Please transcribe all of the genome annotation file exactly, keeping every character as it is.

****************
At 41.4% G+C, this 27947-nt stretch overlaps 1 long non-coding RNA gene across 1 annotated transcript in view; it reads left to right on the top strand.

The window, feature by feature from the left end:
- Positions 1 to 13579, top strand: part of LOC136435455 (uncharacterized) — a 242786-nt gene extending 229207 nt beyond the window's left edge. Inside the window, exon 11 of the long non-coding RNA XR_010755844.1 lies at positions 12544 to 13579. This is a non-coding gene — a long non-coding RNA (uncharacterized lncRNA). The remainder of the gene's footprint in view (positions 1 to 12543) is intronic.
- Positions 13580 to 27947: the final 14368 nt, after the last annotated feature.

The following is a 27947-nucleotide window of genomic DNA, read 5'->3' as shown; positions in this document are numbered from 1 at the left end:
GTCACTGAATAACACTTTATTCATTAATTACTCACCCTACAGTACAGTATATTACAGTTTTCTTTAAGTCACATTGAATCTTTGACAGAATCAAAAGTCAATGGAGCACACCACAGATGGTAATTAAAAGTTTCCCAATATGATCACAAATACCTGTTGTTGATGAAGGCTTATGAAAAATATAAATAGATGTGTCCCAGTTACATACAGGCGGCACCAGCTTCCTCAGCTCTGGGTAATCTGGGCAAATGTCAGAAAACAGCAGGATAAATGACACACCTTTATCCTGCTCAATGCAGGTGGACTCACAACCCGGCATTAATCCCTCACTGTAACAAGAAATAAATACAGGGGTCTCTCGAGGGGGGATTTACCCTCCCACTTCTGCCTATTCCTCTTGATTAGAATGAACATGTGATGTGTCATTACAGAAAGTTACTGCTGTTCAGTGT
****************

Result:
At 41.4% G+C, this 27947-nt stretch overlaps 1 long non-coding RNA gene across 1 annotated transcript in view; it reads left to right on the top strand.

The window, feature by feature from the left end:
- Positions 1 to 13579, top strand: part of LOC136435455 (uncharacterized) — a 242786-nt gene extending 229207 nt beyond the window's left edge. Inside the window, exon 11 of the long non-coding RNA XR_010755844.1 lies at positions 12544 to 13579. This is a non-coding gene — a long non-coding RNA (uncharacterized lncRNA). The remainder of the gene's footprint in view (positions 1 to 12543) is intronic.
- Positions 13580 to 27947: the final 14368 nt, after the last annotated feature.

The following is a 27947-nucleotide window of genomic DNA, read 5'->3' as shown; positions in this document are numbered from 1 at the left end:
GTCACTGAATAACACTTTATTCATTAATTACTCACCCTACAGTACAGTATATTACAGTTTTCTTTAAGTCACATTGAATCTTTGACAGAATCAAAAGTCAATGGAGCACACCACAGATGGTAATTAAAAGTTTCCCAATATGATCACAAATACCTGTTGTTGATGAAGGCTTATGAAAAATATAAATAGATGTGTCCCAGTTACATACAGGCGGCACCAGCTTCCTCAGCTCTGGGTAATCTGGGCAAATGTCAGAAAACAGCAGGATAAATGACACACCTTTATCCTGCTCAATGCAGGTGGACTCACAACCCGGCATTAATCCCTCACTGTAACAAGAAATAAATACAGGGGTCTCTCGAGGGGGGATTTACCCTCCCACTTCTGCCTATTCCTCTTGATTAGAATGAACATGTGATGTGTCATTACAGAAAGTTACTGCTGTTCAGTGT